, Salem, MA

February 21, 2011

State parole system called a 'sad mess'

Governor's councilor says 'Chucky' Doucette case points to need for reform

By Julie Manganis
Staff writer

SALEM — Two recent instances in which men paroled from multiple life sentences went on to re-offend has one member of the Governor's Council questioning whether Massachusetts needs to scrap the entire parole system.

Mary Ellen Manning, who represents the North Shore on the board that approves judicial and Parole Board appointments, said yesterday that the current system "is a sad mess" that ought to be replaced with something similar to the federal parole system.

And sentencing ought to be done within strict guidelines, she believes.

The arrest last week of Charles "Chucky" Doucette, 51, of Peabody on domestic abuse charges has again raised questions about the state Parole Board's controversial 2006 decision to grant Doucette parole.

Doucette will be in Salem District Court on Thursday, where prosecutors will ask a judge to keep him locked up until trial on charges that he dragged his girlfriend down the street with his car and threatened to shoot her if she made a complaint.

If convicted, he's facing a return to state prison as well, where he could end up serving out the rest of his life sentence.

Doucette was serving seven life sentences for the execution-style shooting of Raymond Bufalino in Salem 1987, and a pair of home invasions he committed while out on bail awaiting a retrial.

His second-degree murder conviction came as the result of a plea bargain struck by prosecutors, who were concerned about retrying Doucette in front of the same judge who had already set aside Doucette's original, first-degree murder conviction following a trial.

Under Massachusetts law, a second-degree murder conviction makes someone parole-eligible after 15 years.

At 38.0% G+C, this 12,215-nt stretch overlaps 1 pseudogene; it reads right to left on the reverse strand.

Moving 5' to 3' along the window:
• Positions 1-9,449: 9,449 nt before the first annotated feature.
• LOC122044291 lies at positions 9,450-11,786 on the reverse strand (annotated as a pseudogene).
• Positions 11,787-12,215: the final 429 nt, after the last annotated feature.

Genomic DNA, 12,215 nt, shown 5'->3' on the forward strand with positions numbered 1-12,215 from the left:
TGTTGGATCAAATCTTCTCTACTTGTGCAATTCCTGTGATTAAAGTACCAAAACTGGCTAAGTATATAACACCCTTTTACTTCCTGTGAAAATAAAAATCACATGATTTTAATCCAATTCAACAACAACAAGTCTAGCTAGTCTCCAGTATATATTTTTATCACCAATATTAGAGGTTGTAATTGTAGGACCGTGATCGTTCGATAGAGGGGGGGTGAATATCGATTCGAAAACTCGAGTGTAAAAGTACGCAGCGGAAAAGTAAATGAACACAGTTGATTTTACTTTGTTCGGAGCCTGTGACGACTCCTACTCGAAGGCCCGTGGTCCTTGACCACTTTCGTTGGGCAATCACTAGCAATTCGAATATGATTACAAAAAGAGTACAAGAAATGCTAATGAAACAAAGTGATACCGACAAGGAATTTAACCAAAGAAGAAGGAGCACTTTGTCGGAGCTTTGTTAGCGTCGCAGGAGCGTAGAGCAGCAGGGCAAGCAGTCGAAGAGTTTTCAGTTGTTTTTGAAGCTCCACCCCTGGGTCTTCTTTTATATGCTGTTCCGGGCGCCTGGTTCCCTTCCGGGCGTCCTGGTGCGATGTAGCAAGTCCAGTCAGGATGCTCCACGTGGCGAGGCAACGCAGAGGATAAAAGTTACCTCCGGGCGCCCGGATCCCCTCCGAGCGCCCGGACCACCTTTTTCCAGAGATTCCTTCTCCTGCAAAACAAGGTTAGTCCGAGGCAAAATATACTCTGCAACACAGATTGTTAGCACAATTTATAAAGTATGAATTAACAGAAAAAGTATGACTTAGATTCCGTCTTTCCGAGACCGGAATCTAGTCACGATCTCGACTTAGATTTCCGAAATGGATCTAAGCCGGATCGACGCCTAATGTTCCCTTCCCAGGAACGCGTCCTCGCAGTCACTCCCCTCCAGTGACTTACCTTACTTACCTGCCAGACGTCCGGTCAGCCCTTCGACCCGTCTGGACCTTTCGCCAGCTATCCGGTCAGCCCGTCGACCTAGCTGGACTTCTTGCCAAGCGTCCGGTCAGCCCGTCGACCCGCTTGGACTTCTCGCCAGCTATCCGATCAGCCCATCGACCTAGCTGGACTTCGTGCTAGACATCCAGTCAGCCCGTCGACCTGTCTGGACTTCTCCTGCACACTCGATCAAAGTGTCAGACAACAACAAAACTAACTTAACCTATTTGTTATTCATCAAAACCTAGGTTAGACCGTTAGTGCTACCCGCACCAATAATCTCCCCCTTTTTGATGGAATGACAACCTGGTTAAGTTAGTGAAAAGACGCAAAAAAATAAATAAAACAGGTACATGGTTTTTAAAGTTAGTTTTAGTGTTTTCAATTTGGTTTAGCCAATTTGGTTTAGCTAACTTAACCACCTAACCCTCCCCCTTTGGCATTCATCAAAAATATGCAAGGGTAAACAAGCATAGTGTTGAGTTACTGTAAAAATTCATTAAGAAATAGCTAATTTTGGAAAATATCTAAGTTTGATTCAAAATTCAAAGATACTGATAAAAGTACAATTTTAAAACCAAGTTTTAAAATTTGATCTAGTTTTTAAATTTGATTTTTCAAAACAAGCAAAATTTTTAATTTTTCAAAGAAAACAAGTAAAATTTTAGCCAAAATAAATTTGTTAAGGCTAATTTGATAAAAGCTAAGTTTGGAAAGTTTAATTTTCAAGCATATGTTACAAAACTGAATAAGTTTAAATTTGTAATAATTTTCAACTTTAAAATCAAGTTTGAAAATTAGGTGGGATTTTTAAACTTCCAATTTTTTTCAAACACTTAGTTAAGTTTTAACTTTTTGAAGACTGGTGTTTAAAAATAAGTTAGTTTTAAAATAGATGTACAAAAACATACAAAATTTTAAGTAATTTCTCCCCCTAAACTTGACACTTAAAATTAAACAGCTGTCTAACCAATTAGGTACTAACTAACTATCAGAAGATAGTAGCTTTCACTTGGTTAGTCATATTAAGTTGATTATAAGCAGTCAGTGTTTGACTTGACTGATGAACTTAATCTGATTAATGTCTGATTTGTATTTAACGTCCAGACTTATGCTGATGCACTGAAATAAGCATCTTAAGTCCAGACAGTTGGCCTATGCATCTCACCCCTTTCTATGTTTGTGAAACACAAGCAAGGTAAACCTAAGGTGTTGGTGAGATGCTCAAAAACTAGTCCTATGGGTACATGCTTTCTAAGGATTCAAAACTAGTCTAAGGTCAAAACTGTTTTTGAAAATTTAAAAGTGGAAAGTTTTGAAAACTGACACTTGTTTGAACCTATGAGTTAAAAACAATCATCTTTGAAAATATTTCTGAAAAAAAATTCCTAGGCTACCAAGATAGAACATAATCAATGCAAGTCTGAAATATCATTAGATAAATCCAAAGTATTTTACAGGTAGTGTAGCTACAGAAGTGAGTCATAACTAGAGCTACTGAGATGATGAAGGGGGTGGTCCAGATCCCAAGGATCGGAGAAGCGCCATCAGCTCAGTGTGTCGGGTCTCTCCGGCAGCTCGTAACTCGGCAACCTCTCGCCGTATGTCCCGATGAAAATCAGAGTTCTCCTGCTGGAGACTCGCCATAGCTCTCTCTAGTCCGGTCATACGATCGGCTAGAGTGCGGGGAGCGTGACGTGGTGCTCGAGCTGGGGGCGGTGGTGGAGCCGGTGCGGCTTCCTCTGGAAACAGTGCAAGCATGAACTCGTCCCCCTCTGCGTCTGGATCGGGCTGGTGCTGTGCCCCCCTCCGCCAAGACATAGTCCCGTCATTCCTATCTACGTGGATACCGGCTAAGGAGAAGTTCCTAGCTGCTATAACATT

Doucette made parole on his first try and was released in 2007, over the objections of not only two members of the Parole Board, but Essex County prosecutors, who argued against his release.

Manning said at the time that she believed the Parole Board had overstepped its legal authority, essentially retrying the case and accepting Doucette's claim that the Bufalino shooting was accidental — even though he never explained why an accidental shooting would involve two gunshot wounds to the head.

Prosecutors had alleged that the shooting was intended to prevent Bufalino from pursuing a claim against Doucette's father, the owner of a Salem gas station where the victim worked and was injured on the job.

And while out on bail awaiting his retrial, Doucette engaged in two violent home invasions — later claiming to the Parole Board that he needed the money to pay legal bills.

Manning said the case of Doucette, whom, she says, should not have been paroled, and that of Dominic Cinelli, another career criminal who was killed in a shootout that also left a veteran Woburn officer dead the day after Christmas, show deep flaws in the parole system.

"There's too much discretion at both the sentencing level and at the parole level," said Manning. "There's a lack of uniformity in the way people are sentenced and paroled."

And mistakes can, as in the case of Cinelli, be lethal. "I don't think the public can stomach any more mistakes," said Manning.

She would like to see the current sentencing and parole system replaced with one that requires defendants to serve a sentence in full, followed by a period of supervised release, such as is done in the federal court system.

That way, a convicted offender would still be under supervision for a period of time, but there would be some consistency in the way people are sentenced.

Paul Gormley, a Marblehead lawyer, adjunct professor of criminal justice at North Shore Community College and a doctoral student in law and public policy at Northeastern University, said that the system still needs a certain amount of flexibility.

For one thing, the idea that parole is possible gives some inmates a greater incentive to behave in prison, as well as to participate in whatever rehabilitation programs are available, said Gormley.

Gormley concedes that there are defendants who "can game the system," but said that hard and fast rules about sentencing take away any ability to recognize someone who has made genuine efforts to redeem himself.

"We can't say what anyone's going to be like, with any certainty, in the future," said Gormley.

Courts reporter Julie Manganis may be reached at 978-338-2521 or at